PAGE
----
Among mathematicians, the Poincaré conjecture has been considered
so unassailable that those who attempt to solve it are sometimes described
as suffering from "Poincaritis"  a term that smacks of hopeless obsession.
Poincaré himself had a bash at it, but quickly realised that his proof
was flawed. And so it has gone on for almost a century, with generation after
generation succumbing to Poincaritis. "I think of the Poincaré conjecture
as being a kind of treacherous block that people have crashed against," says
William Thurston, a mathematician at Cornell
University, New York, who is now, like Morgan, relentlessly checking Perelman's
work. "People have wasted a lot of time."
It was Thurston who carried out much of the groundwork for Perelman's work
in the late 1970s. Ever since Poincaré , mathematicians have discovered
more and more examples of 3manifolds, equivalent to the different geometries:
dodecahedrons, cubes, toruses and soon. Although these manifolds all seem
to have different geometries, Thurston proposed that they were actually all
combinations of eight fundamental geometries, which he called the "primes".
Just as any number can be expressed as a product of
prime numbers, Thurston conjectured
that any manifold can be expressed as a combination of the eight prime
geometries. He called his hypothesis the geometrisation conjecture, and in
1982 he won the Fields medal,the mathematical equivalent of the Nobel prize,
for his work on it.
Grigori Perelman describes his thinking on a visit to Princeton University in 2003 
One of these prime geometries is the sphere, so mathematicians immediately
realised that Thurston's work might provide a way into the Poincaré
conjecture. While the geometrisation conjecture seems to make things worse
at first glance, Thurston hoped it might be easier to prove than the
Poincaré conjecture because it was a more general pattern. It is often
the case that a difficult problem in mathematics is only solved after it
becomes clear that it is a specific instance of a more general principle.
In 1997, Andrew Wiles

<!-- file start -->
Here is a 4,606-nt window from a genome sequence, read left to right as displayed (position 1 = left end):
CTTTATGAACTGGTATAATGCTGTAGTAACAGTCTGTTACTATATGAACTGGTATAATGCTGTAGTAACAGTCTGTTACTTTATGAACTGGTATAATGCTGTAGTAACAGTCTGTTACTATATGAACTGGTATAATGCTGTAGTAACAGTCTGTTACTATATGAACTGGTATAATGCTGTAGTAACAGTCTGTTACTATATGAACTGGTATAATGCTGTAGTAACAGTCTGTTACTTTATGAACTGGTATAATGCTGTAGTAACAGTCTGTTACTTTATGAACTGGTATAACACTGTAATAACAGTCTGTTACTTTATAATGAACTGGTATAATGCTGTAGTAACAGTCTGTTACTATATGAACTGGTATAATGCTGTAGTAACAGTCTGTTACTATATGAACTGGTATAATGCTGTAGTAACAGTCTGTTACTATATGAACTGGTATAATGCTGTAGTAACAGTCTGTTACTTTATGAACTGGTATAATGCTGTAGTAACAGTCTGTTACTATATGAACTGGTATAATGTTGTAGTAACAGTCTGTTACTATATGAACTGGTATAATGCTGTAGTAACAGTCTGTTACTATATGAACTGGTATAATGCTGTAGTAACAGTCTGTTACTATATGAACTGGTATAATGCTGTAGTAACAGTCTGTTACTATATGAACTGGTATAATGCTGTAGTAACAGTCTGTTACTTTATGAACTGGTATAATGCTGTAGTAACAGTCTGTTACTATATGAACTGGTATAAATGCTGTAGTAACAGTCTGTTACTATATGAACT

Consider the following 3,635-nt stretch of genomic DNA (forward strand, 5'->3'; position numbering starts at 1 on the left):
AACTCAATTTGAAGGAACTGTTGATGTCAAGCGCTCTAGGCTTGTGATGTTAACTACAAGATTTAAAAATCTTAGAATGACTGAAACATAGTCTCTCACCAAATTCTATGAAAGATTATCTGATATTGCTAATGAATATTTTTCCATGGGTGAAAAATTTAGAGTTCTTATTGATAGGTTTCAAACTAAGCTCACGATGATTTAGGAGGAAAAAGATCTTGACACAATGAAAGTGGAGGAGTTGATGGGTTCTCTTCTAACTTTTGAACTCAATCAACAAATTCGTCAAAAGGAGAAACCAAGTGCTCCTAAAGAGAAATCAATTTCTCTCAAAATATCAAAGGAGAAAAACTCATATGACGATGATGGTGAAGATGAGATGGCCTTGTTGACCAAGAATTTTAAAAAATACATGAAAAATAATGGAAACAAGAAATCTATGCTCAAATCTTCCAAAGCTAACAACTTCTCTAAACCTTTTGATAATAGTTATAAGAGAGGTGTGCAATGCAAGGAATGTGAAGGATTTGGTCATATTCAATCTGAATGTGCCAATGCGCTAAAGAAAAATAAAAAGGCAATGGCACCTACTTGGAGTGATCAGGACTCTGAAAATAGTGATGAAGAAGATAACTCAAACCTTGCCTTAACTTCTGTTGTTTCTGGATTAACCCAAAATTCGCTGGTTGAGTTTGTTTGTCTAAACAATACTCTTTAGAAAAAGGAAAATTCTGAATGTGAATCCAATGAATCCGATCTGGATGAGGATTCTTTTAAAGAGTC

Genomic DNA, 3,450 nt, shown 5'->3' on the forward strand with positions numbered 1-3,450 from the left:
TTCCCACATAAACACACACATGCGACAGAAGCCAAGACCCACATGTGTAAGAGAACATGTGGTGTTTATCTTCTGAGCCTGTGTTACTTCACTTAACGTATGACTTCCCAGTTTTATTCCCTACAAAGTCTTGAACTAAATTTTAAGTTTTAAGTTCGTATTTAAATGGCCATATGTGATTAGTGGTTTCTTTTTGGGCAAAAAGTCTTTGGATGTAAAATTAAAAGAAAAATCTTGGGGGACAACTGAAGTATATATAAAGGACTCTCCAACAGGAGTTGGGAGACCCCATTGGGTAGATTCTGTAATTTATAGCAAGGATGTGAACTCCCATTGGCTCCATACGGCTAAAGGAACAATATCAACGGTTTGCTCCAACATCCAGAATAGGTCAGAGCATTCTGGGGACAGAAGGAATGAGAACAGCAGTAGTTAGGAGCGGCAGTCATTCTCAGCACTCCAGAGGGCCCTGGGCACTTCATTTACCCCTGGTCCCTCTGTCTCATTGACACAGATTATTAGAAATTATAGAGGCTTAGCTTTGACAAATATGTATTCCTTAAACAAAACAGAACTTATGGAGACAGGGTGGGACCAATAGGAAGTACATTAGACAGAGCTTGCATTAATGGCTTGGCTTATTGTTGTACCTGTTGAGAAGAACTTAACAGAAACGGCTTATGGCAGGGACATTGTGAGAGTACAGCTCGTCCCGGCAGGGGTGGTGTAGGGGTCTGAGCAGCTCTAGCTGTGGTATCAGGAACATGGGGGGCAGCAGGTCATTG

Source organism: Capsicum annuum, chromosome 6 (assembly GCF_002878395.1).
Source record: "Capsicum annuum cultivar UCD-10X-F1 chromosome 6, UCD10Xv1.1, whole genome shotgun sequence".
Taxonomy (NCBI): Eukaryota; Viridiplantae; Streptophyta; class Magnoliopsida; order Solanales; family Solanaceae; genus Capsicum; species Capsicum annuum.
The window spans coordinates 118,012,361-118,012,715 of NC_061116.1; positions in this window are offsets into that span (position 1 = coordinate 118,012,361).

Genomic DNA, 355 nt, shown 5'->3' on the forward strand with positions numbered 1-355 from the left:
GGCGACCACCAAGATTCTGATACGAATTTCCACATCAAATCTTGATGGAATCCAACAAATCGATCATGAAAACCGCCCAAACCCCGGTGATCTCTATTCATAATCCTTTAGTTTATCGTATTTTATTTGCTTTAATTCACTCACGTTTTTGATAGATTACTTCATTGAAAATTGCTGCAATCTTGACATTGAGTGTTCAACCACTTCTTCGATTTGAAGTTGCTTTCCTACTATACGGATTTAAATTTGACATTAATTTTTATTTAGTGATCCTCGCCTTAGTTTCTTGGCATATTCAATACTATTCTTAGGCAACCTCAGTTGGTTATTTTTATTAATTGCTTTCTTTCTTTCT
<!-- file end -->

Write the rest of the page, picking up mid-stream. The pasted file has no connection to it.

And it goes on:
of Princeton University finally proved Fermat's last theorem, which is the
statement that x^{n }+ y^{n }= z^{n }has no solutions
if n is greater than 2. But Wiles did not prove it directly. Instead he proved
a more general theorem, the ShimuraTaniyamaWeil conjecture, of which Fermat's
last theorem was a consequence.
So after Thurston's work, mathematicians turned their attention to solving
the geometrisation conjecture, hoping to bag the Poincaré conjecture
into the bargain. The next step came from Richard Hamilton, a mathematician
now also at Columbia who invented a technique known as the Ricci flow. The
Ricci flow is a powerful tool that uses the properties of a manifold to
investigate the fourdimensional topology of its space, just as pulling on
a twodimensional noose tied round the Earth or a coffee cup handle allows
us to investigate their topologies.
The Ricci flow is a way of resolving a 3manifold into its simplest form
by moving the points on the surface, but without "tearing" it. just as a
coffee cup could be warped into a simpler doughnut shape without tearing
the fabric, the Ricci flow was a fourdimensional shape into a simpler one
while keeping the same topology. Hamilton's idea was to demonstrate that
no matter what surface you start with, you always end up with a combination
of Thurston's primes. The Poincaré hypothesis would follow because
the Ricci flow would warp any surface on which you can draw a loop to a point
into a 3sphere or combination of 3spheres. However, Hamilton ran into a
problem. In some cases, instead of flowing smoothly to a simpler form parts
of a manifold could collapse away to nothing. Imagine a piece of chewing
gum being stretched out, forming an elongated neck that thins away to almost
nothing. There is no way to demonstrate anything about the topology of the
thin neck or singularity", because the Ricci flow cannot warp something that
is infinitely thin.
The new proof by Grigori Perelman relies on a technique called the Ricci flow, which warps threedimensional surfaces into their simplest components